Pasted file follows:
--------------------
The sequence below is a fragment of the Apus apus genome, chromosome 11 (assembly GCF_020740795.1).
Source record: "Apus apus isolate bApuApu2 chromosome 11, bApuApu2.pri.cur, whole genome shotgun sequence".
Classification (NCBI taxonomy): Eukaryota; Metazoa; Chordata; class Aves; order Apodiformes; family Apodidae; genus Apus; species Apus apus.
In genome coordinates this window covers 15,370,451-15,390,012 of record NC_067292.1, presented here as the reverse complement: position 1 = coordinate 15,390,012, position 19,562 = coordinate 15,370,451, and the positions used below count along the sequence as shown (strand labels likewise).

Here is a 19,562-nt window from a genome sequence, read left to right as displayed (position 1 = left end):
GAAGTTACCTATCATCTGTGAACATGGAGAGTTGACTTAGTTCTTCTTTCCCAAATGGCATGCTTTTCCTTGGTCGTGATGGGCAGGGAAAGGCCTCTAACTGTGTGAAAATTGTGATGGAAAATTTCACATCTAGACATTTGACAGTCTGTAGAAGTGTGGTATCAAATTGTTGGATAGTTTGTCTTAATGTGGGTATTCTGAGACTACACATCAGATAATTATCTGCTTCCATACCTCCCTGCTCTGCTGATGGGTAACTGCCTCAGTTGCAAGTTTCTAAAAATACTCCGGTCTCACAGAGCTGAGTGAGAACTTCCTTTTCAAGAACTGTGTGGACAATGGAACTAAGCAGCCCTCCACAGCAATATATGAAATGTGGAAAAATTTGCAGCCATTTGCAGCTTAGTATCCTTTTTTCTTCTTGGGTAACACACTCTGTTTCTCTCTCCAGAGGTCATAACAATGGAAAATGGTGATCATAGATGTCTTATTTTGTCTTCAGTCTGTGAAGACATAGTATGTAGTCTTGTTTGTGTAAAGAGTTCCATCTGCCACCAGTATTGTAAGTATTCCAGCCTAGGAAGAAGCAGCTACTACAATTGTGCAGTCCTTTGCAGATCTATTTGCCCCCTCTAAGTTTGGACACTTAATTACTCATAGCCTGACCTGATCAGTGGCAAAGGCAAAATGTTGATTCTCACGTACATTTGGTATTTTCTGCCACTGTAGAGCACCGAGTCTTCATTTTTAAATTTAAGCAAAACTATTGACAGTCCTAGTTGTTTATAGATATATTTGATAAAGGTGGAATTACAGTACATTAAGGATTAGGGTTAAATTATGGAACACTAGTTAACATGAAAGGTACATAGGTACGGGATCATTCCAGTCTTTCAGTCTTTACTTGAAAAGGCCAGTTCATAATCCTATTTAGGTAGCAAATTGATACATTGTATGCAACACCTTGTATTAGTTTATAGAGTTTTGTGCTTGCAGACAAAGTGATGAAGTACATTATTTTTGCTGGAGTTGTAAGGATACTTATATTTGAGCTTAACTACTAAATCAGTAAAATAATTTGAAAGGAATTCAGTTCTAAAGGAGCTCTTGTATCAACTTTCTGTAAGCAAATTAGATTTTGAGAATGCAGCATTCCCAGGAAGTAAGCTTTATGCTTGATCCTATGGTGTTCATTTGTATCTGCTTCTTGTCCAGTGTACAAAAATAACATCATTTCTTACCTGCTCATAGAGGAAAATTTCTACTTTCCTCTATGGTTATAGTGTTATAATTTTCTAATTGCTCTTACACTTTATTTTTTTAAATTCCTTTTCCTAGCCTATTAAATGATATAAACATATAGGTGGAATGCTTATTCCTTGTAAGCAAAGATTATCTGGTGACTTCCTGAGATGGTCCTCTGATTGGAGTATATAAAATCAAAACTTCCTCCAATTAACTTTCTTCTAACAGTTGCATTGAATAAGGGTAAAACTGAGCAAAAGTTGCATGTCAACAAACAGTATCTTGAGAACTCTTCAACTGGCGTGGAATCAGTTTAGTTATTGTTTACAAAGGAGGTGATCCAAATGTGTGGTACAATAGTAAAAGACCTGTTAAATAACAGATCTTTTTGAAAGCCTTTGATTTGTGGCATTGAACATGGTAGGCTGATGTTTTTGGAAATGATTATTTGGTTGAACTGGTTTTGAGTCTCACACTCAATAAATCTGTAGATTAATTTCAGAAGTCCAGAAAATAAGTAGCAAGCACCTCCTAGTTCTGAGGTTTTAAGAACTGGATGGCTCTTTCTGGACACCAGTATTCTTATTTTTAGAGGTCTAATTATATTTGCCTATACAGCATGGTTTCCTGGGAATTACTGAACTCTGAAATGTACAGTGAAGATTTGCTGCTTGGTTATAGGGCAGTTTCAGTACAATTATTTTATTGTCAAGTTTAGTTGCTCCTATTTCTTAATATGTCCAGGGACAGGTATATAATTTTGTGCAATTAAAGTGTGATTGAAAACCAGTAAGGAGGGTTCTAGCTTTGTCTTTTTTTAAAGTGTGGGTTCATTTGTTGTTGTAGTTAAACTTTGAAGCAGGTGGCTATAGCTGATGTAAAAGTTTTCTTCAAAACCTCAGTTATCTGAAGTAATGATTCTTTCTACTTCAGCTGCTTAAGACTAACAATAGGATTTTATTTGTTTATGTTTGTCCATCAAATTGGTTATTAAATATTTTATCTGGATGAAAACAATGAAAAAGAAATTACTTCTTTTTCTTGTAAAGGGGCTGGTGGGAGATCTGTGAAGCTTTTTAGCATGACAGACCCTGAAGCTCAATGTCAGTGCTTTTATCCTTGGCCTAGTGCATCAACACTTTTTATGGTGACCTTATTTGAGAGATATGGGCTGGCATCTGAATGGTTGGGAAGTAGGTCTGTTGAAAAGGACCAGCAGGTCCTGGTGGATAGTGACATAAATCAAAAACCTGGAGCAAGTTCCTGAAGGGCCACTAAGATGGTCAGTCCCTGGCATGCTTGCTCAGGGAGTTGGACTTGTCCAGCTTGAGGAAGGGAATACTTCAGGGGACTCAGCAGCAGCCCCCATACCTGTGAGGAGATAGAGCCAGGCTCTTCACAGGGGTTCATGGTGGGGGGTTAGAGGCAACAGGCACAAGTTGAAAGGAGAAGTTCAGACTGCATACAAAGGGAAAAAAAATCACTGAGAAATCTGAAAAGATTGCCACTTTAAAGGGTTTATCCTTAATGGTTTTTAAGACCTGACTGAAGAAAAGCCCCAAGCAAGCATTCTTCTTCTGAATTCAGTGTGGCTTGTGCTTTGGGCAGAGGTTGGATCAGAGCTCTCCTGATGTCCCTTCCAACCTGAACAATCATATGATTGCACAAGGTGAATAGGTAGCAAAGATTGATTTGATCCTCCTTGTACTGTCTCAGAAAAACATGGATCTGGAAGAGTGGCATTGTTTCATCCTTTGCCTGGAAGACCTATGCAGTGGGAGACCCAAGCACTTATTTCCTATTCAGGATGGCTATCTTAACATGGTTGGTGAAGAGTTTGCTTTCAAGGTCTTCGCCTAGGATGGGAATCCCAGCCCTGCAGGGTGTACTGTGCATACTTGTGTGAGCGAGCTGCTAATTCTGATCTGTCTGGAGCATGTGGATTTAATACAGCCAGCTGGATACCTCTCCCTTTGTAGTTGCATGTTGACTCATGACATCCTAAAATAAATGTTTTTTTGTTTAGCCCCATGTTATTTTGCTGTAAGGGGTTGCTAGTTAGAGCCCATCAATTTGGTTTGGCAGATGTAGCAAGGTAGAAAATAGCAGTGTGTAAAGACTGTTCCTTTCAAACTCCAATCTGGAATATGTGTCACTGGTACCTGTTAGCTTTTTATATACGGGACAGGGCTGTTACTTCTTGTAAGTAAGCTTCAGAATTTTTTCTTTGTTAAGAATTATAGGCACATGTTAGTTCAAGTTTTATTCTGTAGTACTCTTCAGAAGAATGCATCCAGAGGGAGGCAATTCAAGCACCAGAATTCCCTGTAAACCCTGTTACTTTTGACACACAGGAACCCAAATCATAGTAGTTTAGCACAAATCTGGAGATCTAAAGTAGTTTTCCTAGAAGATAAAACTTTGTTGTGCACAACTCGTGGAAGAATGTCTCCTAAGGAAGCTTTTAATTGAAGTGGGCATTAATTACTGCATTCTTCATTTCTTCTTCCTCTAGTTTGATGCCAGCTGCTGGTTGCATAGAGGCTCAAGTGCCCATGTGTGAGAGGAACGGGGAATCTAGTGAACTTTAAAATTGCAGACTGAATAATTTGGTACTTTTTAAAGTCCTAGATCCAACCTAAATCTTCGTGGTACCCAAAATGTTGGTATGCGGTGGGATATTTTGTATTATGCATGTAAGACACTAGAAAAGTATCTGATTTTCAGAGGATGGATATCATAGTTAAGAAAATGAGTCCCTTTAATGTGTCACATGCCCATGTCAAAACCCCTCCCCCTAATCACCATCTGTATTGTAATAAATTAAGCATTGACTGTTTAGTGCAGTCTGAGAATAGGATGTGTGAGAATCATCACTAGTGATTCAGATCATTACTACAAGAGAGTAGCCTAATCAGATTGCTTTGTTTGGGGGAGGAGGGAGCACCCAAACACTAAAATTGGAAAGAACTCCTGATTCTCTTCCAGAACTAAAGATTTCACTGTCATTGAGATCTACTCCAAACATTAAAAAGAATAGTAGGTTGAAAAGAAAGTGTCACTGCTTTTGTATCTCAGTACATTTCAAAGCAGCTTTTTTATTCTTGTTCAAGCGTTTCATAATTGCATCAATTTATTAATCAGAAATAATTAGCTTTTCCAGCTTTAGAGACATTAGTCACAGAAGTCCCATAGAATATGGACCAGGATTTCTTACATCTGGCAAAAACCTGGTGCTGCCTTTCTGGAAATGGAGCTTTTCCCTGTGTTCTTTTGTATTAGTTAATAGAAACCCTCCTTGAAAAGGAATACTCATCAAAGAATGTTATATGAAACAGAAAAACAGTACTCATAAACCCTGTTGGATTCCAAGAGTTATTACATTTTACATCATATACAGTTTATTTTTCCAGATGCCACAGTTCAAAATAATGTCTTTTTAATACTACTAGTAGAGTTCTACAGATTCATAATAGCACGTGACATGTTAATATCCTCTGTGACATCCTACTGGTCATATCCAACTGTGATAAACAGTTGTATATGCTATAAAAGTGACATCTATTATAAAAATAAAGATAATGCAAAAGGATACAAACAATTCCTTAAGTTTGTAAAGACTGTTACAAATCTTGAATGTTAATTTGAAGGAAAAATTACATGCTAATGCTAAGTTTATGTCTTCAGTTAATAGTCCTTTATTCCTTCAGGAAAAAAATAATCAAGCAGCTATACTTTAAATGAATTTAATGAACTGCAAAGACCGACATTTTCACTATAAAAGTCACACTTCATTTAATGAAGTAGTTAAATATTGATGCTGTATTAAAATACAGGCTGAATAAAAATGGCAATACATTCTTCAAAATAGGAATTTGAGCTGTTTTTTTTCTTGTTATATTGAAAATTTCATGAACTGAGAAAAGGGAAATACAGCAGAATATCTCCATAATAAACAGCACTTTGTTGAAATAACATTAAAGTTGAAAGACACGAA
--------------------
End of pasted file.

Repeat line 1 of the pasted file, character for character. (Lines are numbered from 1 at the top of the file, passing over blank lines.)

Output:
The sequence below is a fragment of the Apus apus genome, chromosome 11 (assembly GCF_020740795.1).